Ryan McGarvey is one of the brightest, young blues-guitarists hitting the scene today. A native of Albuquerque, New Mexico, this twenty-three year old guitar sensation has been making a name for himself on the national and international scene, flaunting a string of credits that would be impressive even for the most seasoned of blues veterans.
McGarvey has been honing his chops and developing his style over the past few years through constant gigging and touring, and has shared the stage with such heavy hitters as Blue Oyster Cult, Chris Duarte, Ian Moore, Joe Bonamassa, Gov’t Mule, and The Fabulous Thunderbirds. He was a finalist in Guitar Center’s “King of the Blues” contest, and his debut album release Forward In Reverse recently reached the top twenty on CD Baby’s best seller’s list. In June, McGarvey won the Play Crossroads contest. As a result, McGarvey will now be a part of the 2010 festival line up, where he’ll be sharing the stage with guitar legends like Jeff Beck and Eric Clapton, just to name a few.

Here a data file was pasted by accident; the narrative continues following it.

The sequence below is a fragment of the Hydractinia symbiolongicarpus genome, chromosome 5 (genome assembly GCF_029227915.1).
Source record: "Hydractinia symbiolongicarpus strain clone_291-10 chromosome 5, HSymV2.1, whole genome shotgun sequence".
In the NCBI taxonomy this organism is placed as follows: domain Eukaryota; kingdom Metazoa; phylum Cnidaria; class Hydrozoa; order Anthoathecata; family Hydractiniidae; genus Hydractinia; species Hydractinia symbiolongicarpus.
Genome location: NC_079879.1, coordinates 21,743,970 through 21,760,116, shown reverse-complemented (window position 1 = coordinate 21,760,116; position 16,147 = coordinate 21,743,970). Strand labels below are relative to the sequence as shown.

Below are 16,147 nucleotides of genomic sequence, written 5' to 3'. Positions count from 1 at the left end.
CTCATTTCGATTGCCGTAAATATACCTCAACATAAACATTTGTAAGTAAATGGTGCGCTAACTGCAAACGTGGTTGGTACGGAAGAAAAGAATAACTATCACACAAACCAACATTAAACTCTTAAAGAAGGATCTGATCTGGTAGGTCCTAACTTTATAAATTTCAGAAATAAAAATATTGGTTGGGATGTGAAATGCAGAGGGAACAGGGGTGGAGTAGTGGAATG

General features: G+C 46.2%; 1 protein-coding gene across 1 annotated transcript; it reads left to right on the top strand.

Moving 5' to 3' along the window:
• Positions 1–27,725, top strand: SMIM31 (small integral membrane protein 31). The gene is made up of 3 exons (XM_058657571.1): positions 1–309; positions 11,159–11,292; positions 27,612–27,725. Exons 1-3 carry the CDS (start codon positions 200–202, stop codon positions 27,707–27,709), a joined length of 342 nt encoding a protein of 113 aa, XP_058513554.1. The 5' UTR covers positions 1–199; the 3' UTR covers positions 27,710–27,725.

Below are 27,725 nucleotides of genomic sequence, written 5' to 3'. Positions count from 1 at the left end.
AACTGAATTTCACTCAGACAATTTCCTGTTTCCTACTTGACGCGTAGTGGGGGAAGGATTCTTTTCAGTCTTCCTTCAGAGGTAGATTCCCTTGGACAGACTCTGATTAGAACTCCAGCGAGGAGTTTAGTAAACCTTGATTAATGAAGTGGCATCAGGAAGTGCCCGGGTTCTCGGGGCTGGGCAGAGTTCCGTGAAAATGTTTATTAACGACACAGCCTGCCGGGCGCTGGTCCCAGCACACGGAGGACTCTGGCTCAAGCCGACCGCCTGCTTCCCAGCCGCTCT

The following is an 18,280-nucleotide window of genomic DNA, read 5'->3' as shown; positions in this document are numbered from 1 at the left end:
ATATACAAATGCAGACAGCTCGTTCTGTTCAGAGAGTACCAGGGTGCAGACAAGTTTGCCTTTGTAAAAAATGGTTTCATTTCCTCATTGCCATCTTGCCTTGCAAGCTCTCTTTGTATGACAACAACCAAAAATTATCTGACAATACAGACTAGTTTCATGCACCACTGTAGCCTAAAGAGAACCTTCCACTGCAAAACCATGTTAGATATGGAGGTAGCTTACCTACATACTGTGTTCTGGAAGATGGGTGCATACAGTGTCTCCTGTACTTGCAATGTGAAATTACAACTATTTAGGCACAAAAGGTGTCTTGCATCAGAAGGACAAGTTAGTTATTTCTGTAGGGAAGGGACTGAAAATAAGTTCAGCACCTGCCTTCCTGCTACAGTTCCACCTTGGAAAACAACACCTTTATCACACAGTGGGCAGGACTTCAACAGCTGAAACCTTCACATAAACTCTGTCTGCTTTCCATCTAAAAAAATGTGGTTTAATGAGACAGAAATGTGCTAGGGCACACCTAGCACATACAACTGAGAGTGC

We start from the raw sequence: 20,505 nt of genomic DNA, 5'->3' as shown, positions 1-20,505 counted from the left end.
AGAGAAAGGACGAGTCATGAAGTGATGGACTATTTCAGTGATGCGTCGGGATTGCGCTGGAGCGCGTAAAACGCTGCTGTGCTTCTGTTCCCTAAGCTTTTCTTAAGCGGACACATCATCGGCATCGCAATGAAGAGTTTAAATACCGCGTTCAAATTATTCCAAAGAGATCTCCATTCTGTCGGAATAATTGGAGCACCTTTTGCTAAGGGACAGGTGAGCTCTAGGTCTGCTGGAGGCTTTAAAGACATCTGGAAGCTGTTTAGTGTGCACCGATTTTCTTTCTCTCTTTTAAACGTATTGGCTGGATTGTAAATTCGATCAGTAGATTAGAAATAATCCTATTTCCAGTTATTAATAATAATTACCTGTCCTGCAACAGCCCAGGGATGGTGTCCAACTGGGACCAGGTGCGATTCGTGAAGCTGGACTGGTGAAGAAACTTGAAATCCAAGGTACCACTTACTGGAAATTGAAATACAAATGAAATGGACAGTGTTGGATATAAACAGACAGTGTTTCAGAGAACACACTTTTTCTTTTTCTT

McGarvey’s incredible guitar style incorporates an array of techniques and sounds into his blues; like delta slide playing, hard rock, fast scale lines, and rich soulful bends that keep you wanting more. These techniques, mixed with his ability to sing and front his band, only add to the excitement, making him a unique player and performer. Often it seems that most of the up and comers only play guitar, and rarely does one have ability to write, sing, and wail on the guitar at the level that McGarvey can. Keep your eyes and ears on McGarvey, because even though he seems to be climbing fast, he shows no signs of slowing down.
Brad Conroy: What made you decide to pick up the guitar and stoked your passion for the instrument in those early years?
Ryan McGarvey: My dad played in his free time at the house and had a few guitars. I think that’s what really got me interested in the instrument itself. My parents could see I was fascinated with the guitar, so they bought me my first acoustic for my second birthday. Of course I couldn’t really play it until some years later, but that’s where it all started.